Q: I was told that the only way to find the right builder for the job was to get
bids and just take the lowest one. Is that right?
A: Choosing the right builder can be a difficult and time consuming process. But
when you consider that for most people, your home is the single largest investment in
your life, it is probably worth some effort to do it right. Competitive bidding is one way
to select a builder, but before you decide to go this route you may wish to consider
some of the following thoughts:
1. The job must be well defined with thorough, written details so that it can be bid
apples-to-apples. Many details in construction are subject to interpretation. Your low
bidder will undoubtedly choose the method or material which suits him best, not you.
2. Does competitive bidding ensure that you will get the lowest price possible?
Absolutely not! Builders must provide contingency in their bids to cover the risk that
costs may change. If costs remain stable the builder keeps his contingency money.
3. Lowest Bid - Are you qualified to distinguish which bid is not only the lowest price,
but also whether that bid includes everything the other bids include?
4. How do you decide who should bid your project?
5. How many bids does it take to guarantee the lowest price?
Q: How much should I expect to pay per square foot for my home?
A: Over the years I have heard all sorts of snappy answers to the square-foot-cost
question but the best yet goes something like this: "Buying a house by the cost
per square foot makes about as much sense as buying a car buy the pound."
If you ask a builder for a square- foot-cost quote you'll probably get it. As an industry,
we are generally eager to please. However, if you choose your builder by cost per
square foot, you are missing the big picture. You really want to know what it will cost
to build your house, not just any house and not even the best builder can answer that
without a whole lot of infomation. I know for a fact that I have lost business due to
quoting numbers too high AND too low!
Note: A common misunderstanding among buyers are the garage and basement
costs. Some people I talk to think that basement and garage costs are thrown in for
free. When in doubt, ask! That is the only way you can know if you are comparing
apples to apples.
Q: Don't all builders build the same? I mean, we pay permit fees to get
building inspectors to inspect houses as they are being built. The Building
Department wouldn't let them pass inspection if they were defective, right?
A: The ranks of homebuilders are as different as the general population. Some are
particular, others are not. Some actually spend time on the job, others delegate, or
hardly ever visit the job at all. We are all required to adhere to the building code but
that is about all. The building code covers health and safety issues only, and that is
what building inspectors must look for; compliance with basic health and safety
issues. Inspectors want to know only if your stairs are built safely, not whether they
look good. They check that your heating system works and doesn't pump carbon
monoxide into the house. They don't care if it heats inefficiently or will break down in
Q: I've notice several different subdivisions offering a list of "Preferred
Builders." What does this mean?
A: Many new developments have what they called "Preferred Builders." In a business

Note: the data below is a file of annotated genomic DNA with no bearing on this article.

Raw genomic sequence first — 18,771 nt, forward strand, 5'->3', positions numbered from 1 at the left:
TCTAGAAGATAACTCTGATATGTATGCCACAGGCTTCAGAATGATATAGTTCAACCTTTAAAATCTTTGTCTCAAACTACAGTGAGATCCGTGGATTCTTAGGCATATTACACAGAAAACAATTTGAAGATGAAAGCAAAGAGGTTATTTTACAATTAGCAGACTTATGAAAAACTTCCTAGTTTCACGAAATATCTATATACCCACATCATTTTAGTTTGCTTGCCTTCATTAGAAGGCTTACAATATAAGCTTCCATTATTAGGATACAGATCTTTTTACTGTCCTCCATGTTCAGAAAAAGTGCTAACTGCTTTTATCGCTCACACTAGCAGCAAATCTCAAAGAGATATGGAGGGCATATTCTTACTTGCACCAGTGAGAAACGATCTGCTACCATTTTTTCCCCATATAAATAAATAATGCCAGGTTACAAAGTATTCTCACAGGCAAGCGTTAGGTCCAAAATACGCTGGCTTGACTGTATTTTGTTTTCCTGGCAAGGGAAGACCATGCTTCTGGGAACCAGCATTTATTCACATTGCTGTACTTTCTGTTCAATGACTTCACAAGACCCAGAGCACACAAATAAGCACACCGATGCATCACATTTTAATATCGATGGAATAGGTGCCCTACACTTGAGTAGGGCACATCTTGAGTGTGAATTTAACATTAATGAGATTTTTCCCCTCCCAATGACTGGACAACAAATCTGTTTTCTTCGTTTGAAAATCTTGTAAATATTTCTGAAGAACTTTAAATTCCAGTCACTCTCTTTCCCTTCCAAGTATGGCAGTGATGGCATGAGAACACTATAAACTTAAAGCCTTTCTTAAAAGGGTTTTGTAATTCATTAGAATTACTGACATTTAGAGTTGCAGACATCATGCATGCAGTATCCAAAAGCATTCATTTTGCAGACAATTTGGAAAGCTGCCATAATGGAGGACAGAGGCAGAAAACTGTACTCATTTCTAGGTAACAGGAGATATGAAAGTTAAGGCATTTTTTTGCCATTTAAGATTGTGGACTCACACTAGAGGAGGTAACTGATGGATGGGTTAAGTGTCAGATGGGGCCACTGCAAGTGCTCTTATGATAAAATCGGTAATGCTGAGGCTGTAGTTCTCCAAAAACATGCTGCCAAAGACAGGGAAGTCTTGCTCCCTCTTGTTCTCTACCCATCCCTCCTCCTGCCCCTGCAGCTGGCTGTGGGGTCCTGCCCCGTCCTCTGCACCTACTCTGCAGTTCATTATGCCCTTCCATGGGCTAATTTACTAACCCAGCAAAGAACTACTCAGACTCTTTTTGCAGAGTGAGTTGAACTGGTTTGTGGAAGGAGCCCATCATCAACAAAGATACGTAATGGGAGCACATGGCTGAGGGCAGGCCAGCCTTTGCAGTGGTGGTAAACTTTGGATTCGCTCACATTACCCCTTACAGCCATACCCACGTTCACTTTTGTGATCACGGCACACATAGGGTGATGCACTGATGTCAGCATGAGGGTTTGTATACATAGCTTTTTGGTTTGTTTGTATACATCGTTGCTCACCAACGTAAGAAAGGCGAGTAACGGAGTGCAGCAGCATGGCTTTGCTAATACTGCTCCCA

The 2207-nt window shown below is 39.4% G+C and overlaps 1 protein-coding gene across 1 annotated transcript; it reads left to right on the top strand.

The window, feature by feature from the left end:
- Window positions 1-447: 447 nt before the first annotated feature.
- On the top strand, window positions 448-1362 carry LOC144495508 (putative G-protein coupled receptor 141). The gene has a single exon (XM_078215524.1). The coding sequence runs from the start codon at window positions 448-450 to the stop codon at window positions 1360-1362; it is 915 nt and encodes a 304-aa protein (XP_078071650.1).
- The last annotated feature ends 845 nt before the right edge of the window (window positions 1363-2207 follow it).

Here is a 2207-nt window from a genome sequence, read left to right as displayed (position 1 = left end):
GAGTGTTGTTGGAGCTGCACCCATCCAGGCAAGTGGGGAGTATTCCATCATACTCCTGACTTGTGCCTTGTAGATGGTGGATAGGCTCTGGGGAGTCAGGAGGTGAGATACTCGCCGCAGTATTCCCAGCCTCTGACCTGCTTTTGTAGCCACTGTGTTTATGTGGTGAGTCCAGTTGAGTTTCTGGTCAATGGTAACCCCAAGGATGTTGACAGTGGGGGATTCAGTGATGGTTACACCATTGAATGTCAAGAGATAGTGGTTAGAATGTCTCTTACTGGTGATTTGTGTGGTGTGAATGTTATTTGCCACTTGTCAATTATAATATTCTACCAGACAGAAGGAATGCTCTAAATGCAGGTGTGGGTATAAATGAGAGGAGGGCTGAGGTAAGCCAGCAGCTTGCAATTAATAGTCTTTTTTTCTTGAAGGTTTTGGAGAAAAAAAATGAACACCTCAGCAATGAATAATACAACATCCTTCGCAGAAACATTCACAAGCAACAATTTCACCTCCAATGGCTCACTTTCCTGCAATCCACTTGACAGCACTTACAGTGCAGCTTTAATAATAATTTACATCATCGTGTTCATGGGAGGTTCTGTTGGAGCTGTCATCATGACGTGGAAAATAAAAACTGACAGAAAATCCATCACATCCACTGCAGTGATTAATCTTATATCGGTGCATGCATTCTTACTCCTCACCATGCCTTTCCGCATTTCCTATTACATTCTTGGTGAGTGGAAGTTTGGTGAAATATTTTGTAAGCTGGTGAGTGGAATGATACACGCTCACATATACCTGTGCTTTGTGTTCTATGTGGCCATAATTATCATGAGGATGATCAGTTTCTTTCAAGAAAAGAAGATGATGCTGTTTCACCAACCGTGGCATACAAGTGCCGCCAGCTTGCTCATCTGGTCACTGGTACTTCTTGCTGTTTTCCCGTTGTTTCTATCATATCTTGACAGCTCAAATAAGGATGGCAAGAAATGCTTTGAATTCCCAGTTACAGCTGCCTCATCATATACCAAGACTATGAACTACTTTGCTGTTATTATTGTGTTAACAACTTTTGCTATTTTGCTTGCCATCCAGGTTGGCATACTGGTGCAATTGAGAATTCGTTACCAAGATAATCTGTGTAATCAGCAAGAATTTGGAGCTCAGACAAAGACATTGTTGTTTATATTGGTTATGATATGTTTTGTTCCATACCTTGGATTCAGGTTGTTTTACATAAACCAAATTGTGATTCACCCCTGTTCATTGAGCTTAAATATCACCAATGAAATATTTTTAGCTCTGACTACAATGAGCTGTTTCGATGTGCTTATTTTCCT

notorious for behind the scenes deals this is another big one. In almost all cases the
preferred builder is nothing more than a builder who has bought in to the project in
some way. This does not necessarily make him a bad builder but it does put him in
the position of having to recoup his investment, at least in some part, from you!
Q: Is there such a thing as a standard construction contract?
A: The 'Good old days' when construction agreements were made on a handshake
are long gone. Todays homes are bigger, more complex, and much more expensive.
The contract you use to govern the construction of your 'Dream Home' may very well
decide whether it turns into a nightmare.
At Curtis Graf Homes we believe that a contract should protect both parties.
Additionally, we believe that a well written contract promotes communication and
fosters trust between Builder and Client.
There are two main categories of prime construction contracts; "Lump Sum" and
"Time and Materials." Within these two, however, there are a myriad of variations. In
a Design-Build contract your builder also provides in-house design to produce a
package covering everything from concept to completion. Often, you will realize
considerable savings in time and money by using both services from under one roof.
1. Lump Sum
You pay a set price for the house as negotiated and described in your contract
documents which include the actual plans, your agreement, and any other
addendums you may have. That price incorporates the builder's profit and overhead
and all costs associated with the construction. Discounts, rebates, etc. accrue to
the builder as do any other cost savings in the project. On the other hand, the
builder is obligated to pay for cost increases. The prime advantage in this type of
contract is security. The prime disadvantage is inflexibility; specifications must be
completely detailed to obtain accurate bidding.
2. T & M (Time and Materials)
You pay the actual costs of construction plus an agreed upon fee to the builder to
manage, supervise and take responsibility for the project. This fee is usually a
percentage of the total construction cost. The prime advantage to Cost plus
contracts is flexibility. In Park City, where Custom homes are common, owners
have a good idea what they want and like to be involved in the process.
Frequently Asked Questions: